The Brady bill: Is it civilization we hear coming?

November 29, 1993|By MIKE LITTWIN

To use a metaphor the NRA boys can understand, the Brady bill was just a first shot, an opening volley.

There's more to come. Much more.

Now we'll try another, more civilized metaphor. Brady is like an opening argument. It's an agreement of terms. By passing the bill, we say we now agree that guns in the hands of the wrong people cause death and that we have to try to do something about the crisis.

Soon, someday anyway, we'll agree that guns in the hands of even the "right" people cause death.

Eventually, guns will go the way of cigarettes. The users will be marginalized. Gun owners will crowd together in designated areas, although probably not restrooms, and complain how unfair the rest of us are.

It's coming. In the end, civilization, which becomes more tenuous with each drive-by shooting, will demand it.

Ever emboldened, the gun-control folks continue to go after handguns and after assault rifles and after the other weapons designed primarily to kill people. Then they'll go after more.

You hear the rumblings now. Winchester has voluntarily pulled a particularly deadly bullet from the market because of public pressure.

All the polls showed tremendous support for the Brady bill. So overwhelming were the numbers -- we're talking 80-plus percent -- that the NRA toadies in the House and Senate, who lap up that lobby money as if it were mother's milk instead of children's blood, had to let the bill become law.

What's heartening about the support is that most people have little idea of the details in Brady. They just knew it was gun control, and that we have to have it in some form. As it happens, the bill is not particularly tough. Nor will it be particularly effective. In fact, Brady will probably save fewer lives than know-when-to-say-when commercials.

Brady requires a five-business-day waiting period and for the dealers to check whether the gun-buyer is legally eligible. A nationwide computer system for background checks will be put in place.

And yet, criminals will still find ways to get guns. With any luck, people will demand tougher laws.

First of all, we could hope for more stringent licensing practices. Why shouldn't gun owners have to pass some sort of test to show they're capable of handling a firearm? We require drivers ++ to prove their worthiness in a car.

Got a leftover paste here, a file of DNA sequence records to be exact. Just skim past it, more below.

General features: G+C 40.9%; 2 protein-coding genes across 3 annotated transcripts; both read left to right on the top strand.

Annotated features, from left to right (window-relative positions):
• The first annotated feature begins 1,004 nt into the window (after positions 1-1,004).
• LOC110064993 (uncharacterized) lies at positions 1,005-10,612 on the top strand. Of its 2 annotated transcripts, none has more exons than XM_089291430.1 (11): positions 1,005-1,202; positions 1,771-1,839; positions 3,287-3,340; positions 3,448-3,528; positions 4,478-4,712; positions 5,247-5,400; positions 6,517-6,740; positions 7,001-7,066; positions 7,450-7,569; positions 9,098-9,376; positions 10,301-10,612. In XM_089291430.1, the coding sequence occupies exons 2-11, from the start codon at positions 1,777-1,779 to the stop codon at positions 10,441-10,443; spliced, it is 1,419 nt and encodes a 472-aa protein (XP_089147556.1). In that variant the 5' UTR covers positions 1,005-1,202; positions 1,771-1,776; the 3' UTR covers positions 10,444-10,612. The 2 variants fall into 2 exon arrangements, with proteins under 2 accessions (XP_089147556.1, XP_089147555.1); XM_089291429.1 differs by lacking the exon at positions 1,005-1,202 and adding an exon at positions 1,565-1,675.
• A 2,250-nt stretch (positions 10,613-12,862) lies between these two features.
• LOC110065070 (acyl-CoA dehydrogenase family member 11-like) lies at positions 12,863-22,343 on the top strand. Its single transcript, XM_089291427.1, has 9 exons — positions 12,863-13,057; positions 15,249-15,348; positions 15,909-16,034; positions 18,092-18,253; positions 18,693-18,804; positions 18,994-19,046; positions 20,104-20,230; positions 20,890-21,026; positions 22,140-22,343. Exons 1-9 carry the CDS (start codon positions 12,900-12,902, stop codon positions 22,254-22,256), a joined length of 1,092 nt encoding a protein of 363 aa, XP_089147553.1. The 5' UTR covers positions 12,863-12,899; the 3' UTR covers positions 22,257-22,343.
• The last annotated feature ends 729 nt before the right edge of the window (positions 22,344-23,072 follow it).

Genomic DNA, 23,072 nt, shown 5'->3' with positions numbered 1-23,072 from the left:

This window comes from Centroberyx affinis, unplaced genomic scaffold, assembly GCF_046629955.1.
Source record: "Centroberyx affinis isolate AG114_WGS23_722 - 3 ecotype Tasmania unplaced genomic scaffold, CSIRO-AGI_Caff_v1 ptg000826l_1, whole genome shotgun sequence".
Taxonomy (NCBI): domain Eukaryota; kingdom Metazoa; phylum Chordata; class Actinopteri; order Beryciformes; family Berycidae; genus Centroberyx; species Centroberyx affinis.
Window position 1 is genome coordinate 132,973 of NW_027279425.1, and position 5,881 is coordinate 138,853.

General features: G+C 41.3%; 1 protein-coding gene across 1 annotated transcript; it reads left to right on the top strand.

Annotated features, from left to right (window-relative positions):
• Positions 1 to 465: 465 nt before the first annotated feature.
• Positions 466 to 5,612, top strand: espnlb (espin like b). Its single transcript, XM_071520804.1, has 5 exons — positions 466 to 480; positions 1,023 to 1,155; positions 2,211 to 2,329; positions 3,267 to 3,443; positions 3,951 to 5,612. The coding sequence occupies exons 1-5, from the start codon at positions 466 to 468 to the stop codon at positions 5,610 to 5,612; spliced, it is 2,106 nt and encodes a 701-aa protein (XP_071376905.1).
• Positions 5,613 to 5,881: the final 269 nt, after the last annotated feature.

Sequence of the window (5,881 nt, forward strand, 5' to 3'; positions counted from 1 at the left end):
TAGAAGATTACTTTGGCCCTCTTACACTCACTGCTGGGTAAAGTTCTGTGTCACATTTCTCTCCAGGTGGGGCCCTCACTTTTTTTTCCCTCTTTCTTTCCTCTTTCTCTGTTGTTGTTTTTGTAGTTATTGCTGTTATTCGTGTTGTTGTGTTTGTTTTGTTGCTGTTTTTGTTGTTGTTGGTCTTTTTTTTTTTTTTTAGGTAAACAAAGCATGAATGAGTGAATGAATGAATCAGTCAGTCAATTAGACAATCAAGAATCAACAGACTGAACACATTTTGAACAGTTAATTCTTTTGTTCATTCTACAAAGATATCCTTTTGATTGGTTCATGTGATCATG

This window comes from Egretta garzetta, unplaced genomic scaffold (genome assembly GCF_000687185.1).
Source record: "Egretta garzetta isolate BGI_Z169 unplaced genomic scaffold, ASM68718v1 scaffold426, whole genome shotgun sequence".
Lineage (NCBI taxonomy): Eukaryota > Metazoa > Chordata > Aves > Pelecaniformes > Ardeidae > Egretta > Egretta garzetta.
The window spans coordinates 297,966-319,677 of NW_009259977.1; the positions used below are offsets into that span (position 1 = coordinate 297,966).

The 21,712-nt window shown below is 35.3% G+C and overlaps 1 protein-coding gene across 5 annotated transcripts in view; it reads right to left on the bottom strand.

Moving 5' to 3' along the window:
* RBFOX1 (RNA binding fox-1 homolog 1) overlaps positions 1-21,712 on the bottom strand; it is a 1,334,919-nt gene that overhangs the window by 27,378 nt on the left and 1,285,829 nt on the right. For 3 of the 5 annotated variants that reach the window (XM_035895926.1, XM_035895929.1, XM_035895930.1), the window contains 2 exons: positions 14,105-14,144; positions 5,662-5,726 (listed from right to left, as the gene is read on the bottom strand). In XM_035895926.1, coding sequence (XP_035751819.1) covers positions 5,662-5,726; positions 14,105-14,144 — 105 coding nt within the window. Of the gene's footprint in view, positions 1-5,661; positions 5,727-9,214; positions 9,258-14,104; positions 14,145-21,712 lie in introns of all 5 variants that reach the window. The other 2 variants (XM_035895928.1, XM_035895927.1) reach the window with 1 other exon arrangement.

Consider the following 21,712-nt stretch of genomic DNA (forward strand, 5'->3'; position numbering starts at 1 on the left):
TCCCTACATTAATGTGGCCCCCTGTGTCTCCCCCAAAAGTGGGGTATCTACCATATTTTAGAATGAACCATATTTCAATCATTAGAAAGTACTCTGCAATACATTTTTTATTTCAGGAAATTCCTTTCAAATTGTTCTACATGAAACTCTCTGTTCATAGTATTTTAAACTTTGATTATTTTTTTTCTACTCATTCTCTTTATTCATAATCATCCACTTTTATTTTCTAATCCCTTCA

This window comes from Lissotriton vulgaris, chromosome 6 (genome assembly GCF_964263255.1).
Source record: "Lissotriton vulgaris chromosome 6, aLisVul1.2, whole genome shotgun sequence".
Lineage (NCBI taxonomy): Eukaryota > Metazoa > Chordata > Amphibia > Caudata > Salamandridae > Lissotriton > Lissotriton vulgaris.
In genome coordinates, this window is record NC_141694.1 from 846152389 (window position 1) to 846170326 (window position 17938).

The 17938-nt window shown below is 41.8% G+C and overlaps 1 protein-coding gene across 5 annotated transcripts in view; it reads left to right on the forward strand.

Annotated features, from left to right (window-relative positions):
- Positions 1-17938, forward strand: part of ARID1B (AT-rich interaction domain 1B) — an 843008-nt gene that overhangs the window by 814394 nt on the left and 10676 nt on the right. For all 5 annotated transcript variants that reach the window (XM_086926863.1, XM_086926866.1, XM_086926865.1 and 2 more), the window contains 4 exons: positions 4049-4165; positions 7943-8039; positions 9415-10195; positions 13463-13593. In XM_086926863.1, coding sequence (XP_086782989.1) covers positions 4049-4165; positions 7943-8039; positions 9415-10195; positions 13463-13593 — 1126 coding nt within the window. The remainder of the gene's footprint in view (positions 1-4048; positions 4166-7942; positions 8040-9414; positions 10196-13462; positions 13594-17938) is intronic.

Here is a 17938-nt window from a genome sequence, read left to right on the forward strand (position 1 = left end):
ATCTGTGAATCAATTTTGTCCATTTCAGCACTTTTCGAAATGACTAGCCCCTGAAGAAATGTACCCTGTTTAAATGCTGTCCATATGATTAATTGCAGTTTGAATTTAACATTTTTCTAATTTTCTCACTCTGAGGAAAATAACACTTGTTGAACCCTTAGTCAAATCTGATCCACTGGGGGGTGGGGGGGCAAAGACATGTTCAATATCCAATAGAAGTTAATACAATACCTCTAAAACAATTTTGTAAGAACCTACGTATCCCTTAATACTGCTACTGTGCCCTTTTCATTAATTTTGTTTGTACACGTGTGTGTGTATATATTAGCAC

Then we can continue to press limits on the numbers and kinds of guns people can keep.

I bet you can already hear the arguments, including the $l phony-baloney one about the Second Amendment, which is an archaic rule set down to protect the right to form militias. Nobody worried about gun control in the 1790s.

Then the NRA boys fall back on the rights of hunters, as if anyone wants to take away somebody's right to blow away defenseless animals. But you don't need an Uzi to bring down a rabbit.

And nobody wants to take away the target shooters' guns, either -- even the ones capable of mass destruction. But maybe the guns would have to be checked at a secure facility, much as the cowboys had to check their weapons in old Dodge City. By the way, old Dodge City was much safer, even in its wildest days, than your typical urban center of today.

What we need is guns off the streets. We need guns out of the houses, too. Every available study shows that a gun kept in your house is much more likely to be used against someone who lives in the house than against an intruder.

No gun law will put an end to crime or turn us into a kinder, gentler nation. But gun control can make it harder to kill people.

By now, we should realize that the argument is not whether guns kill people or people kill people. The truth is, people with guns kill people. You've seen the numbers. In 1990, there were 35,000 guns deaths, including 12,000 homicides.

One gun-control group plans to erect what it calls a Death Clock in Times Square on New Year's Eve. This clock will keep track of the gun deaths, the people for whom time has run out.

People keep buying guns because they're afraid. The NRA is now targeting women as gun-buyers, preying on that fear. The NRA tells people they must arm themselves to protect themselves.

The gun-control people have to make the same argument, but in a different way: that the more guns there are, the more dangerous it is for everyone. It is an argument that eventually has to win.

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